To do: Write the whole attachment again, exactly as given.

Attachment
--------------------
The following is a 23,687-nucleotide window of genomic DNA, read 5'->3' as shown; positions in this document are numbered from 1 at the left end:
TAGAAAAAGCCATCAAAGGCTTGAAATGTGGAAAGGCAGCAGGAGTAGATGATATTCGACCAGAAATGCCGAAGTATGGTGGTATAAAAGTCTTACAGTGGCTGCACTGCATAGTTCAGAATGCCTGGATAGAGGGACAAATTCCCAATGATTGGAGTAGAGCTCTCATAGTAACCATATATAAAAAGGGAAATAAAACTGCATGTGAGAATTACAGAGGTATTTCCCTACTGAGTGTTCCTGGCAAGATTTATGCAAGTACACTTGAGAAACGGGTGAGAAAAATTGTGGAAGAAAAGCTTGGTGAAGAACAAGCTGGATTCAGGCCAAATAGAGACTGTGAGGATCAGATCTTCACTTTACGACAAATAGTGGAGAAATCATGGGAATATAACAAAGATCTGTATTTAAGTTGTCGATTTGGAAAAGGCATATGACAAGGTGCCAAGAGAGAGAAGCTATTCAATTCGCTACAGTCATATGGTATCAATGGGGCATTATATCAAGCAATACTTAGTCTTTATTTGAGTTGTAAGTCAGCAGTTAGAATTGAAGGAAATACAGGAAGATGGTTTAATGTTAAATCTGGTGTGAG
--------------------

The following is a 23,687-nucleotide window of genomic DNA, read 5'->3' as shown; positions in this document are numbered from 1 at the left end:
TAGAAAAAGCCATCAAAGGCTTGAAATGTGGAAAGGCAGCAGGAGTAGATGATATTCGACCAGAAATGCCGAAGTATGGTGGTATAAAAGTCTTACAGTGGCTGCACTGCATAGTTCAGAATGCCTGGATAGAGGGACAAATTCCCAATGATTGGAGTAGAGCTCTCATAGTAACCATATATAAAAAGGGAAATAAAACTGCATGTGAGAATTACAGAGGTATTTCCCTACTGAGTGTTCCTGGCAAGATTTATGCAAGTACACTTGAGAAACGGGTGAGAAAAATTGTGGAAGAAAAGCTTGGTGAAGAACAAGCTGGATTCAGGCCAAATAGAGACTGTGAGGATCAGATCTTCACTTTACGACAAATAGTGGAGAAATCATGGGAATATAACAAAGATCTGTATTTAAGTTGTCGATTTGGAAAAGGCATATGACAAGGTGCCAAGAGAGAGAAGCTATTCAATTCGCTACAGTCATATGGTATCAATGGGGCATTATATCAAGCAATACTTAGTCTTTATTTGAGTTGTAAGTCAGCAGTTAGAATTGAAGGAAATACAGGAAGATGGTTTAATGTTAAATCTGGTGTGAG